Tea is becoming incredibly popular in Italy today. Not least because you are almost always guaranteed somewhere to sit down and rest in a tea shop. Envy Italy reports on Italy’s tea revolution.

It was two colonial British ladies who decided that what Rome was missing was a tea shop and so introduced tea to the Italians. Isabel Cargill and Anna Maria Babington opened Babington’s Tea Rooms, Italy’s first tea shop, at the foot of the Spanish Steps in Piazza di Spagna, in 1893. Prior to its opening, tea in Italy could only be got from a chemist, as tea was only drank as a cure for flu – raffreddore.

The iconic orange-fronted tea rooms are close to the Casina Rossa, commonly referred to as Keats and Shelley House. The poets reportedly patronised the tea rooms.

Although Italians haven’t reached the “Prendiamo un cuppa?” stage yet, coffee grinders, roasters and baristas are being pressurised by tea makers, tea tasters and artisan tea masters. “Arabica” and “Robusta” coffee beans are facing stiff competition from locally sourced leaves, flowers and herbs.

Florence-based La Via del Tè, founded in 1961 by Alfredo Carrai who studied tea rituals and production in China and India, is leading the new Italian tea revolution.

Now over 80, Alfredo explains how his passion for tea began, “One day I tasted Chinese tea in a market in Livorno. My fascination began. I wanted to open up tea to Italians. Tea is the scent of ancient history. The voyage of Ulysses.”

Carrai worked briefly for Lyons, the Irish tea production company. His “blends with a Mediterranean twist” are now exported to 30 countries.

“Tea is a daily pleasure and every cup is a new experience. We have over 120 flavours and sell over 250 tea kinds. Our Earl Grey Imperiale uses the best bergamot oil from Calabria. Our collections are available in top-bracket hotels and resorts, gourmet food shops and delicatessens, starred restaurants and department stores, both in Italy and abroad. We produce 250,000 kilos of tea every year, of which 150,000 is blended in-house in Florence.”

La Via del Tè is a family business with Alfredo’s wife, Lalla, and their five children (Leonardo, Paolo, Giulia, Valentino, Anna and Regina) all involved as well as the third generation, represented by Amerigo and Maddalena.

Anna, who studied botany and pharmaceutical chemistry, is the tea blender. In 2000, she created Romeo e Giulietta – a green tea enriched with papaya, strawberry pieces and red rose petals.

The first and flagship La Via del Tè store opened in 1997 in via San Spirito, in Palazzo Frescobaldi. The company now boasts four other tea shops – in Turin’s Via Carlo Alberto, Rome’s Piazza Fiume and two others in Florence – in Piazza Ghiberti and Via della Condotta.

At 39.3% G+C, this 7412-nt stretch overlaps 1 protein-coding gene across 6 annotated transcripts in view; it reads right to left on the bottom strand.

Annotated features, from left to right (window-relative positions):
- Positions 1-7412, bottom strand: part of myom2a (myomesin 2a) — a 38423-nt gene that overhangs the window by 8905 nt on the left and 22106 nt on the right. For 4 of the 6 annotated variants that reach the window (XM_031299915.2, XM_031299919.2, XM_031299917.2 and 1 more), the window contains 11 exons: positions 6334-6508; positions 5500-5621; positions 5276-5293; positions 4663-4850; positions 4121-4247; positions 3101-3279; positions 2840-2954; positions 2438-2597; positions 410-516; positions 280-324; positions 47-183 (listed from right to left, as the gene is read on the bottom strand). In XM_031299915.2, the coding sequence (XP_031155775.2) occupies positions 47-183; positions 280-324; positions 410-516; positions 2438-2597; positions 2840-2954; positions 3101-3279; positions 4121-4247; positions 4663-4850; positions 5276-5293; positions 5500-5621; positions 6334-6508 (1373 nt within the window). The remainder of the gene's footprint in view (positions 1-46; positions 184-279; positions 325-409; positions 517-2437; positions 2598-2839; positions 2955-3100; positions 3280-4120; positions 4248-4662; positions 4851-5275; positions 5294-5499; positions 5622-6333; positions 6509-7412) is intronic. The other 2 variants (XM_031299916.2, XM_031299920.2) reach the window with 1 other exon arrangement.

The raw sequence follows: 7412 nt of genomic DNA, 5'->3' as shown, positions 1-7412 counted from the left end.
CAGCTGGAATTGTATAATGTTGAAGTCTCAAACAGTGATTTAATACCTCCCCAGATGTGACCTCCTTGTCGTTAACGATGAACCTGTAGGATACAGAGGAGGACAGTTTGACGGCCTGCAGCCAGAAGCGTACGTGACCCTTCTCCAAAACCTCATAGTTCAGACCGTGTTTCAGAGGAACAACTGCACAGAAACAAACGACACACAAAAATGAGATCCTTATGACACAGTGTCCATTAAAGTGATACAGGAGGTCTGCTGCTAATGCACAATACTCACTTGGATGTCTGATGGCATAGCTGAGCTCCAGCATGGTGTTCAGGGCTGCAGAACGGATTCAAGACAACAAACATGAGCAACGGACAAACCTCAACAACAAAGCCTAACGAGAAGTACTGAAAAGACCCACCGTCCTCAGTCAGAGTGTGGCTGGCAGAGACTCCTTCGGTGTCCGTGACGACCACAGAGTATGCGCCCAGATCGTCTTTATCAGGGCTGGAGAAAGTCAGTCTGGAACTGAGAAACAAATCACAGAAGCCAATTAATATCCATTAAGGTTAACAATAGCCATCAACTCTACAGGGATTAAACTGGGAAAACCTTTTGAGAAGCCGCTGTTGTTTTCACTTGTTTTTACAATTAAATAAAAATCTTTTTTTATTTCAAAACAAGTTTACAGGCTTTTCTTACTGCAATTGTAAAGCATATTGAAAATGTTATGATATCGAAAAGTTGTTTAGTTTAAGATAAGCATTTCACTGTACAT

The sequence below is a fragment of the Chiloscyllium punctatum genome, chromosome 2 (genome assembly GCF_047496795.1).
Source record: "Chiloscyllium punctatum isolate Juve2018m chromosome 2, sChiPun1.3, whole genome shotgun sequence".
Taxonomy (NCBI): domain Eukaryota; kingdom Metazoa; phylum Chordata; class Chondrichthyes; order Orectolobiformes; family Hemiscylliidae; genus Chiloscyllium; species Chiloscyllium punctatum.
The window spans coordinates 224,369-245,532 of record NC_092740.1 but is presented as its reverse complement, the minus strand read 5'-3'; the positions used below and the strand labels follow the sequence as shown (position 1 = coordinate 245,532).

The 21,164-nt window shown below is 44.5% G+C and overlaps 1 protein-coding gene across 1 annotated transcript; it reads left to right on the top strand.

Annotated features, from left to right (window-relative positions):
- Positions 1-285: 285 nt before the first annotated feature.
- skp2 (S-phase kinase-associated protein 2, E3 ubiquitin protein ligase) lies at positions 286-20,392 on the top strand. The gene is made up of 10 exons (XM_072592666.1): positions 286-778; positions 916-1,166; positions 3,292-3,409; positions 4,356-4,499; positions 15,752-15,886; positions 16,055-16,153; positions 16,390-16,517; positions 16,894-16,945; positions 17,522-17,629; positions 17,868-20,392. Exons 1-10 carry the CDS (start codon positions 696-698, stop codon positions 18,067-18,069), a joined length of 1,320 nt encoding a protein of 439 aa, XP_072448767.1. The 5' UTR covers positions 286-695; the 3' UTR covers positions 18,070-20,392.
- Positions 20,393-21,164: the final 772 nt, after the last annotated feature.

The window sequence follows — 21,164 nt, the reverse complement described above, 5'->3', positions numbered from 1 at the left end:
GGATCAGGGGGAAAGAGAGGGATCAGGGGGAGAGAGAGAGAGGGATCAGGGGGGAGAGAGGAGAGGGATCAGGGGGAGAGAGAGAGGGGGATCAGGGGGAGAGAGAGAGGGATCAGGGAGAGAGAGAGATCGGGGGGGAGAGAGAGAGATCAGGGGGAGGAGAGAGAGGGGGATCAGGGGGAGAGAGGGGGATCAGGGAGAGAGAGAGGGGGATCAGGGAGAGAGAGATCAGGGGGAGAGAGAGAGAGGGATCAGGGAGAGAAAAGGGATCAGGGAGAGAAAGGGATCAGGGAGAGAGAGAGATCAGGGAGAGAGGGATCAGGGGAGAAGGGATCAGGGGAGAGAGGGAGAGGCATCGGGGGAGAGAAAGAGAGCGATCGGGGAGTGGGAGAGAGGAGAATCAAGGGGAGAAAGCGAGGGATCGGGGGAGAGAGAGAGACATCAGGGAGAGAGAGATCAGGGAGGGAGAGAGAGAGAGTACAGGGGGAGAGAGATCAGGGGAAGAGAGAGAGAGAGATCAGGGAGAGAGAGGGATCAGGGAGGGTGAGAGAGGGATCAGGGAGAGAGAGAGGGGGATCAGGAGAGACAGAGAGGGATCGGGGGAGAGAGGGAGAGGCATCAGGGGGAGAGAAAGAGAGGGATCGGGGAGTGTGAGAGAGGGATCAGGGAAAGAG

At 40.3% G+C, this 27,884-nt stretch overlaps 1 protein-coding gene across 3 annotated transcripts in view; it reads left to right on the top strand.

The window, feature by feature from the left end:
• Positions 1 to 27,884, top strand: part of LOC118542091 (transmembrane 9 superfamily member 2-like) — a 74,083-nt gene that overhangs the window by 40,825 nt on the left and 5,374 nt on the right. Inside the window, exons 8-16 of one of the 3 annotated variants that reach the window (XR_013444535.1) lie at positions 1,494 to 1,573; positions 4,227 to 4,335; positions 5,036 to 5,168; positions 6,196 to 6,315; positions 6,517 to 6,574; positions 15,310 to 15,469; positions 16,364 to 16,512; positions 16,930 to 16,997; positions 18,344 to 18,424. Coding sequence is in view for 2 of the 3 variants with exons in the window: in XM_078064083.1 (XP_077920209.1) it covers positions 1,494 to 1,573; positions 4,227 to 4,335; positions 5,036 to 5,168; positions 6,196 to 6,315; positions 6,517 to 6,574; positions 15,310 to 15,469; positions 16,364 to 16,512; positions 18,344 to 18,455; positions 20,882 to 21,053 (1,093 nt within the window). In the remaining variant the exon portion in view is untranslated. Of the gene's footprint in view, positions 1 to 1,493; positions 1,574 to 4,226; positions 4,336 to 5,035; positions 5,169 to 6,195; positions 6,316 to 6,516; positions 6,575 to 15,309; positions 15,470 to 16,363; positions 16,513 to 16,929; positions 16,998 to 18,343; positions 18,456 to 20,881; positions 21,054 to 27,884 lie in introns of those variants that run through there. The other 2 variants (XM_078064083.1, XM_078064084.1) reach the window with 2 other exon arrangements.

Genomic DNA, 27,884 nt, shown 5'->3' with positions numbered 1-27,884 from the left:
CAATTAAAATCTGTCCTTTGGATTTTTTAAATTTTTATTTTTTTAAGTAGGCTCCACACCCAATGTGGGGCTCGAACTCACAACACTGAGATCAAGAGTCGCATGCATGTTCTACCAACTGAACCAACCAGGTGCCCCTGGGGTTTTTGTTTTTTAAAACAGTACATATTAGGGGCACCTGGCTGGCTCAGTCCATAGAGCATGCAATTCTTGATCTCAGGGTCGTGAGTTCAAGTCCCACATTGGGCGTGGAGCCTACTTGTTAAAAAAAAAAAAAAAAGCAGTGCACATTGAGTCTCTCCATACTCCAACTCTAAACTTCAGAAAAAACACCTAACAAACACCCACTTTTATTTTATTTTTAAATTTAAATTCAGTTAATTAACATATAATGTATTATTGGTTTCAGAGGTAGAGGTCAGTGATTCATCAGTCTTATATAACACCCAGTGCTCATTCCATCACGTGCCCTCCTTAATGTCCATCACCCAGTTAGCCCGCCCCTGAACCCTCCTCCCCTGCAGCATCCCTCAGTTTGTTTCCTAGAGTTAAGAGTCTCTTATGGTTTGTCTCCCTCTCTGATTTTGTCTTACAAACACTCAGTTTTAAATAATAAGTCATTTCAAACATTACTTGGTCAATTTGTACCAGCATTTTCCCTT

As well as tisanes and infusions, they all sell ices teas, tea ice cream, tea cocktails and teaware – everything made with “the love of details peculiar to the Florentine tradition of craftsmanship”.

“La Via del Tè redefines tea as a contemporary experience,” says Regina. “We created Filtrofoglia Colonial, a cotton handsewn tea pouch, available in 20 different flavours, with a special attention to the range of caffeine-free infusions and herbal teas.

“I grew up with tea. My mother’s special tea was Chinese black tea with fresh peach slices. As Italians, we have a natural sensibility for good drinks!

“Our new Firenze Collection includes Leggenda di Boboli,” explains Anna. “According to legend, Cosimo I de’ Medici – the first Grand Duke of Tuscany, erected the Boboli Gardens behind Palazzo Pitti for his much beloved wife Eleonora. In the park grew the Bizzarrìa, a cross between citron and orange whose fragrance we have recreated for this citrusy black tea blend.

“Our Santa Maria del Fiore with ripe grapes and red fruits is a tribute to the dome of Santa Maria del Fiore, the cathedral of the city.

The Il Segreto dei Medici blend honours the hidden passage connecting Palazzo Vecchio to Palazzo Pitti, passing over the river Arno, which was jealously guarded for centuries by the Medici family, as well as their secret recipe of chocolate with jasmine flowers.”

Their Il Mistero della Venere tea is dedicated to Sandro Botticelli’s model in the painting The Birth of Venus – Simonetta Cattaneo. The blend is scented with figs and almonds which were popular fruits during the Renaissance.

Every tea tells a story, recalling history. “Our ‘Ninna Nanna’ (an Italian lullaby) is our most popular herbal tea blends, a sweet mixture for natural relaxation. Apple, chamomile, rose hips, vervain, blackcurrant, orange flowers, lime and cornflower.”

Explains Regina, “Florence is the city of flowers. So, you should be drinking its flowers. And drinking its tea. Rather than so much coffee!”